Old map of German empire

The Power Of Play


Bees At Play
These bees are actually playing.

Take a look at the animals in your life – whether they be neighbourhood cats or dogs, or magnificent beasts in a David Attenborough documentary. Not infrequently you’ll see them playing and very rarely in a business meeting or on a conference call.

Play is part of our evolutionary heritage and occurs in a wide spectrum of species – Yes, lions and and their cubs in the Serengeti, but even bees play. Play is part of our evolutionary heritage, is fundamental to health, and gives us opportunities to practice and hone the skills needed to live in a complex world. This begins from birth, and play is recognised as a human right of all children by the United Nations Convention on the Rights of the Child.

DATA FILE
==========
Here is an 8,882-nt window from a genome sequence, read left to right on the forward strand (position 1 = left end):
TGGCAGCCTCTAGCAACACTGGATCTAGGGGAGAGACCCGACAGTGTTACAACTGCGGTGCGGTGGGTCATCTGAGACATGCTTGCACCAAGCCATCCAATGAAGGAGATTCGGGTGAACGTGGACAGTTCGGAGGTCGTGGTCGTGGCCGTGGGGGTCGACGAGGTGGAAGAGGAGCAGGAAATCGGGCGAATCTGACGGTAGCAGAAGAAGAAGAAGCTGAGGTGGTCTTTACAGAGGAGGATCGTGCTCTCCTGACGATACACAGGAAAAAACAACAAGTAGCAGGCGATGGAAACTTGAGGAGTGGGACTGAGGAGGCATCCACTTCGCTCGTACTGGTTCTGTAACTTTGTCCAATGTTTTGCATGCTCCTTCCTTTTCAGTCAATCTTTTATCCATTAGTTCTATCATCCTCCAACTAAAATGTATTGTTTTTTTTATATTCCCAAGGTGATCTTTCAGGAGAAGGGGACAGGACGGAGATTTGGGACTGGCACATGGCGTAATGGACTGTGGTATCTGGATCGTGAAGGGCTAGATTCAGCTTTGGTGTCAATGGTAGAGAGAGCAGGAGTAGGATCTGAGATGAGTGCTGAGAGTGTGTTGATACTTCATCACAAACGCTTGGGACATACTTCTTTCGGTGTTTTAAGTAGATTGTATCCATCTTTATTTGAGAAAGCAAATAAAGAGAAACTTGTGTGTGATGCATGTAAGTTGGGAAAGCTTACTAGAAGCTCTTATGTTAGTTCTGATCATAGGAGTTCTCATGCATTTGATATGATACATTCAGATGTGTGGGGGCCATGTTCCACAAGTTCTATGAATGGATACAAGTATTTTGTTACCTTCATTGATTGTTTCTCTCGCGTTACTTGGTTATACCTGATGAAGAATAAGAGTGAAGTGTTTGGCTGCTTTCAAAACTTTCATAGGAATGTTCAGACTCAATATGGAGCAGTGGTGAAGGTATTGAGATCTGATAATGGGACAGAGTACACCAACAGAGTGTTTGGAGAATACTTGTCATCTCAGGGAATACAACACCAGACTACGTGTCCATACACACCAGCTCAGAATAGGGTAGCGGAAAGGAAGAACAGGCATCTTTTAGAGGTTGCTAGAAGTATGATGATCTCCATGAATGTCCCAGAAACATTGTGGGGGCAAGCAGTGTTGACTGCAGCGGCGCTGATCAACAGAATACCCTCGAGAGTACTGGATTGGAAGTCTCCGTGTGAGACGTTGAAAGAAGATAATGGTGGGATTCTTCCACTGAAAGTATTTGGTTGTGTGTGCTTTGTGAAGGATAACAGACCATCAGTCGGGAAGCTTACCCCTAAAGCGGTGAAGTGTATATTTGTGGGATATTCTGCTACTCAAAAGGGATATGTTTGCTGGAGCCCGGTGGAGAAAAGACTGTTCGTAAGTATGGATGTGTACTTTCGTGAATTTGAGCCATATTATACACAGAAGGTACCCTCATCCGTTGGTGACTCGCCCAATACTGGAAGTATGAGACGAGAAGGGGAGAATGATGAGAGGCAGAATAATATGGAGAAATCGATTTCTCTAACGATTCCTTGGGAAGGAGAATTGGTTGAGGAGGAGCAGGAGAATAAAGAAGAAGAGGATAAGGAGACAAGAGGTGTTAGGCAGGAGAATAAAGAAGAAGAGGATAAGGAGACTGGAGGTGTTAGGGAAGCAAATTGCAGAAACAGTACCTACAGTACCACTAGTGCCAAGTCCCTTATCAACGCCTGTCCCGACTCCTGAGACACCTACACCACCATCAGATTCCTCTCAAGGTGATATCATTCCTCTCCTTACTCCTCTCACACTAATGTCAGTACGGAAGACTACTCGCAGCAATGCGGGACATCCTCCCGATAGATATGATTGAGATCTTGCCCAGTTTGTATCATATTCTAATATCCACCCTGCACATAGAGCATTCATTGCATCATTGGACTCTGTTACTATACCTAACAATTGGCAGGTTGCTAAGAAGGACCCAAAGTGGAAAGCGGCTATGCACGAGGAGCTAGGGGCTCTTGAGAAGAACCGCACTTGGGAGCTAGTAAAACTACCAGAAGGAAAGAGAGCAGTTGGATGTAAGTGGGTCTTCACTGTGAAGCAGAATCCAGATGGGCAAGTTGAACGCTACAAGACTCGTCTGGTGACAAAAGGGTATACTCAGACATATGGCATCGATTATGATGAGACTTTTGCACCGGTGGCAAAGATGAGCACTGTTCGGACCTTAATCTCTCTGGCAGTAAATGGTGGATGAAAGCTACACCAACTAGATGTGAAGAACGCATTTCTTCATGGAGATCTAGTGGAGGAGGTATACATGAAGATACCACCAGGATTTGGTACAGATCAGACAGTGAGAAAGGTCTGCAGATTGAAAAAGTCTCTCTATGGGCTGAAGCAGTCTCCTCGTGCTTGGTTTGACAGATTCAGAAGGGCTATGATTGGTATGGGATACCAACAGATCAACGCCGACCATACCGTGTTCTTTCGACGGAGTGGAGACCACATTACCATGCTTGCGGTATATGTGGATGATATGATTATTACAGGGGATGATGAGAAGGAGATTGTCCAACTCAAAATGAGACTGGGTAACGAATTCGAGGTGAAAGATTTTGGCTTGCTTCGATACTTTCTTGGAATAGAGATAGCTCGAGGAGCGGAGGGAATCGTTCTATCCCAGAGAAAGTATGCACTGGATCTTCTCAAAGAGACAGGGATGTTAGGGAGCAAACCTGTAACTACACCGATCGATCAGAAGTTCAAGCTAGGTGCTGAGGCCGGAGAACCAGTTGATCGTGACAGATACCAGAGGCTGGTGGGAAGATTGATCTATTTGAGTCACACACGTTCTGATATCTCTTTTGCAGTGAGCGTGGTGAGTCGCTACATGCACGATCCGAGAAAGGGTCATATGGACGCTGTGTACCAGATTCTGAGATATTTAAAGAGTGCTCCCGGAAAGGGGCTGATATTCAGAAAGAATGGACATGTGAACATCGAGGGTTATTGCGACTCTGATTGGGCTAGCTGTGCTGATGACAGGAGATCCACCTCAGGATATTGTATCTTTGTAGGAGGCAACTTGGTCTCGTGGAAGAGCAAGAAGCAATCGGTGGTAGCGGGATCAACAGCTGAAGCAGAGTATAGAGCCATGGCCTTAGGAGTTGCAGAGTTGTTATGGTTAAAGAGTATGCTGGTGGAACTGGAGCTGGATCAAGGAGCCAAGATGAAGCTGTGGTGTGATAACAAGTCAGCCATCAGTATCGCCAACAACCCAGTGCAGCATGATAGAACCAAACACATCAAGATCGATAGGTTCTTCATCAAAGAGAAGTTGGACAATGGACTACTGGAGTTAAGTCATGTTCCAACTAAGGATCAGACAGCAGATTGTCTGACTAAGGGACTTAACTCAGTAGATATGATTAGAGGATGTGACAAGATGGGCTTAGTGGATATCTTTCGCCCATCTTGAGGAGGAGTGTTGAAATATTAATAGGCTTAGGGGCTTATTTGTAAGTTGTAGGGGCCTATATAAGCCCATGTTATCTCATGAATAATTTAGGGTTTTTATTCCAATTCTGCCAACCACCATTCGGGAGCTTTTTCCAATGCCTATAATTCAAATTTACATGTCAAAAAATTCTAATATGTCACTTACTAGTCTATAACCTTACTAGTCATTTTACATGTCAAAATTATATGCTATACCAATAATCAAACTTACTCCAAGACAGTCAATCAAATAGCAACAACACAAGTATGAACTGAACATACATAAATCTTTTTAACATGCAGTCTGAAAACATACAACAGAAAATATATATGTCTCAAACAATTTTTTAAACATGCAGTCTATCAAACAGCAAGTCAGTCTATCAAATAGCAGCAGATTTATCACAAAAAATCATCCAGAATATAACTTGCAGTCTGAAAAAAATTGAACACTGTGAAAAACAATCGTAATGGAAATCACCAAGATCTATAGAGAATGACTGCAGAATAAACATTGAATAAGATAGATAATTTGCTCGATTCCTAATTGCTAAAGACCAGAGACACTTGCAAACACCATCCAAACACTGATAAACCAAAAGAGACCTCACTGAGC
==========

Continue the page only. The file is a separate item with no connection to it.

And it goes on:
The definition of play is elusive. However, there is a growing consensus that it is an activity that is intrinsically motivated, involves active engagement, and results in joyful discovery. Play is voluntary and generally has no extrinsic goals. It’s fun and often spontaneous. Kids are often seen actively engaged in and passionately engrossed in play; this fosters executive functioning skills and contributes to school readiness (bored children will not learn well).

Play allows children to explore the rules of the world, develop relationships. High amounts of play are associated with low levels of cortisol – the stress chemical.

Even the annual game of Monopoly that my grown siblings, our mother, and I play at Christmas has a function: We get to argue in a playful manner, laugh a lot, and ultimately the fact that one of us bankrupted the others is forgotten about after about 10 minutes of gloating.